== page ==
Map of life expectancy at birth from Global Education Project.

Monday, March 22, 2010

Between now and November . . .

I wrote a few days ago that I wanted my Representative Michael Capuano to vote yes on the Mitt Romney health care legislation before Congress, and I am happy to say that he did so. I also said that from a purely policy wonk point of view anyway -- that is, leaving the political consequences of a defeat to the side -- I only support the legislation because I believe it gets us to new ground from which further changes can be made. That means that Democratic prospects in November are important in evaluating whether we will really find ourselves much better off in the end.

Since the major elements of the legislation won't take effect for years, you might think that the political impact will depend mostly on who succeeds in catapulting the propaganda (in the immortal words of a fool) between now and November. But as Karoli points out, there are some changes that will take effect quickly that people will experience positively.

A major success of the Republican campaign of lies was persuading older folks that the legislation would somehow take away Medicare benefits. In fact the opposite will happen immediately, the notorious doughnut hole will close and they will have lower out of pocket costs for medications. I don't suppose that will make any teabaggers reconsider, since the president's complexion isn't going to change, but Democrats can run on it.

The elimination of recissions, unfortunately, won't be noticed because people won't know what would have happened to them without the legislation but it may help informed progressives feel better about the whole thing and get more enthusiastic about November, which God knows we need. There may be a few people out there who don't have employer-provided insurance, who have pre-existing conditions, and who can afford to buy into the high risk pool. These will tend to be small business people and professional free-lancers, that sort of thing, who probably tend to be non-insane Republicans. Conceivably it will make a few people think twice, but it's a very small number. The same goes for people with children under 19 with pre-existing conditions. A few will benefit, but enough to matter politically? We'll see.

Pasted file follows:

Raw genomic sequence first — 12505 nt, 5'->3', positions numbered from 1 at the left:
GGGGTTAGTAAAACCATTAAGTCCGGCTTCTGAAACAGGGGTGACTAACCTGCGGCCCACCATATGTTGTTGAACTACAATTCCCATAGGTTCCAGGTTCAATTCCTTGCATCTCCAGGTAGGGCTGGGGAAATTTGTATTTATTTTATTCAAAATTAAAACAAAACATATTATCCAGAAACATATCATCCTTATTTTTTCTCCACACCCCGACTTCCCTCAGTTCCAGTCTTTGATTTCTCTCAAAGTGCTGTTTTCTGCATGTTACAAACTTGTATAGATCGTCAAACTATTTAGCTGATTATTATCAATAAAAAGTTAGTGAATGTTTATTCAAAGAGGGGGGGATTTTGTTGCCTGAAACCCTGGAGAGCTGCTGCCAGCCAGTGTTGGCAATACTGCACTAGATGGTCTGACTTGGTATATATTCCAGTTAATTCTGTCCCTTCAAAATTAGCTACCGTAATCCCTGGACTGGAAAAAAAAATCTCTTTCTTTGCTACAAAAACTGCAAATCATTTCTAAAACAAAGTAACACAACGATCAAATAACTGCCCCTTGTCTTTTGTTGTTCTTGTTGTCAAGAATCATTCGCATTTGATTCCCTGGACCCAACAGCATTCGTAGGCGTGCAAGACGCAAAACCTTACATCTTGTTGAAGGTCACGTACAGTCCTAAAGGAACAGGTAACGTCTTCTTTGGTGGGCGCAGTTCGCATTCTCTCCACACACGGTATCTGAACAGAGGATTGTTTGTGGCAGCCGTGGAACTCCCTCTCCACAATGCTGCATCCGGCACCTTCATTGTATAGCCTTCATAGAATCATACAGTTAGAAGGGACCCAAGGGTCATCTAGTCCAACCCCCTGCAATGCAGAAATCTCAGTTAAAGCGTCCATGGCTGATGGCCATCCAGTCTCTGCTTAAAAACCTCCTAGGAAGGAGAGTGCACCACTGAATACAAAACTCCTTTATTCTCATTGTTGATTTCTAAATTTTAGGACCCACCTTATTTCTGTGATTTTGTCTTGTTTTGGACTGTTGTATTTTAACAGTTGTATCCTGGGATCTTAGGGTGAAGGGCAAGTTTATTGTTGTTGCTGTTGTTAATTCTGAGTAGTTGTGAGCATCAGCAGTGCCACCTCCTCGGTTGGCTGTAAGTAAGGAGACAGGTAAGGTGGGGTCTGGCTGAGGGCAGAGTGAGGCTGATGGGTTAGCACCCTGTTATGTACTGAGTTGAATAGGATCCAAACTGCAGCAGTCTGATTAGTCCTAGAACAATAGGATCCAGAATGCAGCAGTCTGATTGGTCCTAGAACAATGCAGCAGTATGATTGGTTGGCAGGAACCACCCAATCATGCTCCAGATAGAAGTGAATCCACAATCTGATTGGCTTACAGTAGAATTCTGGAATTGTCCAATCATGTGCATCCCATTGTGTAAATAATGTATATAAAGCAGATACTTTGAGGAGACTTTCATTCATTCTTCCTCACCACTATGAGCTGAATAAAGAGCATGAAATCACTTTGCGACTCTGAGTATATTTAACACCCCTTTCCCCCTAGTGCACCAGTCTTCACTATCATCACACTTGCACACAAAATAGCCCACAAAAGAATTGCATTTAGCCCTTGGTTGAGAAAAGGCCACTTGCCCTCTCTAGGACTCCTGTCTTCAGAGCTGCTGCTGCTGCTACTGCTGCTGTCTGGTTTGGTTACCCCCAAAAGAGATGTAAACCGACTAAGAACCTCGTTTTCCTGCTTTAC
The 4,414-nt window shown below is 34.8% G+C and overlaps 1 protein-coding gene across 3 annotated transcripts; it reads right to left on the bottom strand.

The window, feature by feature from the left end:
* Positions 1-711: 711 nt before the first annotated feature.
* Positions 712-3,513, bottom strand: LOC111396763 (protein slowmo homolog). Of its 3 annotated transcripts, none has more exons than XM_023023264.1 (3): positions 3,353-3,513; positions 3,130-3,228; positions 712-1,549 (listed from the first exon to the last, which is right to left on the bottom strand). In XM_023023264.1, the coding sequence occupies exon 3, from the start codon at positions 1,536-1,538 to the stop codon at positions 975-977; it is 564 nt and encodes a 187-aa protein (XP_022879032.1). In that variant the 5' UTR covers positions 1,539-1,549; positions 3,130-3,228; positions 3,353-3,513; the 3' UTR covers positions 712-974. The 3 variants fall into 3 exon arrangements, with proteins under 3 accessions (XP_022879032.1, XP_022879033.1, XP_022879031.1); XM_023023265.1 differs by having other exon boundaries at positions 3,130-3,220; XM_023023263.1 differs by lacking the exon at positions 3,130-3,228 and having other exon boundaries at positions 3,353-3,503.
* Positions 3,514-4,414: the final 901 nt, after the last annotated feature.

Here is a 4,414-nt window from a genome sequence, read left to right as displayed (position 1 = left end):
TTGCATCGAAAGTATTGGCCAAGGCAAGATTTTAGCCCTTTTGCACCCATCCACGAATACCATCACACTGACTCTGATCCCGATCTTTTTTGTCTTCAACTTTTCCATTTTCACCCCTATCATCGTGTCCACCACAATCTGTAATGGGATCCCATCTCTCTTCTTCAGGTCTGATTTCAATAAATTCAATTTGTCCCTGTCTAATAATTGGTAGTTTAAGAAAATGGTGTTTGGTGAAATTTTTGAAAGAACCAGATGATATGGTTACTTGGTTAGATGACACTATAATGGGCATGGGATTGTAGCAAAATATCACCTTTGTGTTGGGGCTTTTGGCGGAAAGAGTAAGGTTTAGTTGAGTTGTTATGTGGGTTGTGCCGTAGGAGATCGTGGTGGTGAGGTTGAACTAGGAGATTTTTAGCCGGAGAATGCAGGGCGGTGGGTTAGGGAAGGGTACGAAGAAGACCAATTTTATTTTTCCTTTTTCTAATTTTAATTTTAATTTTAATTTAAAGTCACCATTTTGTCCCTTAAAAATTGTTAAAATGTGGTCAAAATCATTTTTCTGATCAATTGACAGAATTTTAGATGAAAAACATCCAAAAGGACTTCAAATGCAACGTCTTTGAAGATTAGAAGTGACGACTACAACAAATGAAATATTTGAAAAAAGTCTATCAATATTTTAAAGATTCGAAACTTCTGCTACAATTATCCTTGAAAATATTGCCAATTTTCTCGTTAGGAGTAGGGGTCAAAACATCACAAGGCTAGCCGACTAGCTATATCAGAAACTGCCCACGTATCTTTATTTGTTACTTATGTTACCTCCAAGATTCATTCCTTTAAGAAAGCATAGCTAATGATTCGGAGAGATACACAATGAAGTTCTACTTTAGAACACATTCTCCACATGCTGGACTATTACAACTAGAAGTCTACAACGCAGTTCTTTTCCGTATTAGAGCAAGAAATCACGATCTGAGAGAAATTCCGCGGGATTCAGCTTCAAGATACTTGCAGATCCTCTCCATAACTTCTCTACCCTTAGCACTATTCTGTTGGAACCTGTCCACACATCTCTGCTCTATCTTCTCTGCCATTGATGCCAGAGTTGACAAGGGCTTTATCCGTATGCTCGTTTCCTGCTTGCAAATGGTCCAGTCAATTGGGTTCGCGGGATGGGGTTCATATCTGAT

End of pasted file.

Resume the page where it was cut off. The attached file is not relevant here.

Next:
The funding for community health centers is an unalloyed good; but it will mostly benefit poor people who won't notice a dramatic difference in their lives, I think. Still, it includes people in rural areas who tend to be conservative for all the wrong reasons and it may soften a few of them up.

So there will be some folks out there who notice quickly that their lives have gotten a little bit better; and nobody will notice anything worse. Of course the price of health care will keep going up, and maybe people will blame the legislation. Still, if the Dems play their cards right and take advantage of the immediate effects of the bill to generate strong messages and stay on them, it can help them. If Obama still has majorities in both houses next year, he can keep going. The audacity of hope.

BTW: Here's a good summary of the bill. Seniors who hit the doughnut hole will get $250 in cash this year. That might buy a few votes, who knows?


roger said...

"Still, if the Dems play their cards right and take advantage of the immediate effects of the bill to generate strong messages and stay on them, it can help them."

ay, there's the rub.

here's hoping!

C. Corax said...

Well, it'll help poor women who don't have unwanted pregnancies.


Why the hell isn't it unconstitutional to discriminate against women that way? Abortion is LEGAL the last time I looked.

Effing woman-haters.